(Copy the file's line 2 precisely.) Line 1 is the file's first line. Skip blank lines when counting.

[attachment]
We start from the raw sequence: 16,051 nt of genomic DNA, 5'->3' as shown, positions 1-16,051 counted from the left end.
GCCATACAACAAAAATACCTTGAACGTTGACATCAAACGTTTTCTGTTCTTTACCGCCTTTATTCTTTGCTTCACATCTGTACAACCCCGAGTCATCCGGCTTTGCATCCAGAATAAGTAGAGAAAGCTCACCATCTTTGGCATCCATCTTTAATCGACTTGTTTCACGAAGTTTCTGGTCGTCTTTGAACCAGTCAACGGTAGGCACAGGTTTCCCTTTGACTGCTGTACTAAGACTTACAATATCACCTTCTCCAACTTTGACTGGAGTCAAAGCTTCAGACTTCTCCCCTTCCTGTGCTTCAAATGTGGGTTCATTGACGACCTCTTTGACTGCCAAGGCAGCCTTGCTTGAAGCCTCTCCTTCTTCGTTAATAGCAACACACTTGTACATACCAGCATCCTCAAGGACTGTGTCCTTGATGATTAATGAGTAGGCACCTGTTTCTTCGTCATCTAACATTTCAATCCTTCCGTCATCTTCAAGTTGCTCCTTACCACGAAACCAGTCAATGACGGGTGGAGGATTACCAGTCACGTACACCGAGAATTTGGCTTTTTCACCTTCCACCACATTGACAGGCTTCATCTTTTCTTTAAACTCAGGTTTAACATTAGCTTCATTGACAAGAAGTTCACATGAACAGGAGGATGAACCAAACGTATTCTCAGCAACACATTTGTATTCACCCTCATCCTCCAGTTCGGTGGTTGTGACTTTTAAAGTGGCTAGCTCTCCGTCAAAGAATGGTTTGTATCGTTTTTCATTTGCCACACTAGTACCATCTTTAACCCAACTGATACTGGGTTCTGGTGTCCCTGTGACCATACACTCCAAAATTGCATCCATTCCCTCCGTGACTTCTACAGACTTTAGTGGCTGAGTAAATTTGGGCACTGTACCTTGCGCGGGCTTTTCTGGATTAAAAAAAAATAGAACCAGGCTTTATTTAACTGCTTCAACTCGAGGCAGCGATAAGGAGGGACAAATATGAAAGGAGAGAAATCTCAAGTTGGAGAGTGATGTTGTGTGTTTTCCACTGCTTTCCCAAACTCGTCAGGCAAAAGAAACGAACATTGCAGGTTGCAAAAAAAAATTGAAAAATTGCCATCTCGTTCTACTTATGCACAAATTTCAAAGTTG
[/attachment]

GCCATACAACAAAAATACCTTGAACGTTGACATCAAACGTTTTCTGTTCTTTACCGCCTTTATTCTTTGCTTCACATCTGTACAACCCCGAGTCATCCGGCTTTGCATCCAGAATAAGTAGAGAAAGCTCACCATCTTTGGCATCCATCTTTAATCGACTTGTTTCACGAAGTTTCTGGTCGTCTTTGAACCAGTCAACGGTAGGCACAGGTTTCCCTTTGACTGCTGTACTAAGACTTACAATATCACCTTCTCCAACTTTGACTGGAGTCAAAGCTTCAGACTTCTCCCCTTCCTGTGCTTCAAATGTGGGTTCATTGACGACCTCTTTGACTGCCAAGGCAGCCTTGCTTGAAGCCTCTCCTTCTTCGTTAATAGCAACACACTTGTACATACCAGCATCCTCAAGGACTGTGTCCTTGATGATTAATGAGTAGGCACCTGTTTCTTCGTCATCTAACATTTCAATCCTTCCGTCATCTTCAAGTTGCTCCTTACCACGAAACCAGTCAATGACGGGTGGAGGATTACCAGTCACGTACACCGAGAATTTGGCTTTTTCACCTTCCACCACATTGACAGGCTTCATCTTTTCTTTAAACTCAGGTTTAACATTAGCTTCATTGACAAGAAGTTCACATGAACAGGAGGATGAACCAAACGTATTCTCAGCAACACATTTGTATTCACCCTCATCCTCCAGTTCGGTGGTTGTGACTTTTAAAGTGGCTAGCTCTCCGTCAAAGAATGGTTTGTATCGTTTTTCATTTGCCACACTAGTACCATCTTTAACCCAACTGATACTGGGTTCTGGTGTCCCTGTGACCATACACTCCAAAATTGCATCCATTCCCTCCGTGACTTCTACAGACTTTAGTGGCTGAGTAAATTTGGGCACTGTACCTTGCGCGGGCTTTTCTGGATTAAAAAAAAATAGAACCAGGCTTTATTTAACTGCTTCAACTCGAGGCAGCGATAAGGAGGGACAAATATGAAAGGAGAGAAATCTCAAGTTGGAGAGTGATGTTGTGTGTTTTCCACTGCTTTCCCAAACTCGTCAGGCAAAAGAAACGAACATTGCAGGTTGCAAAAAAAAATTGAAAAATTGCCATCTCGTTCTACTTATGCACAAATTTCAAAGTTG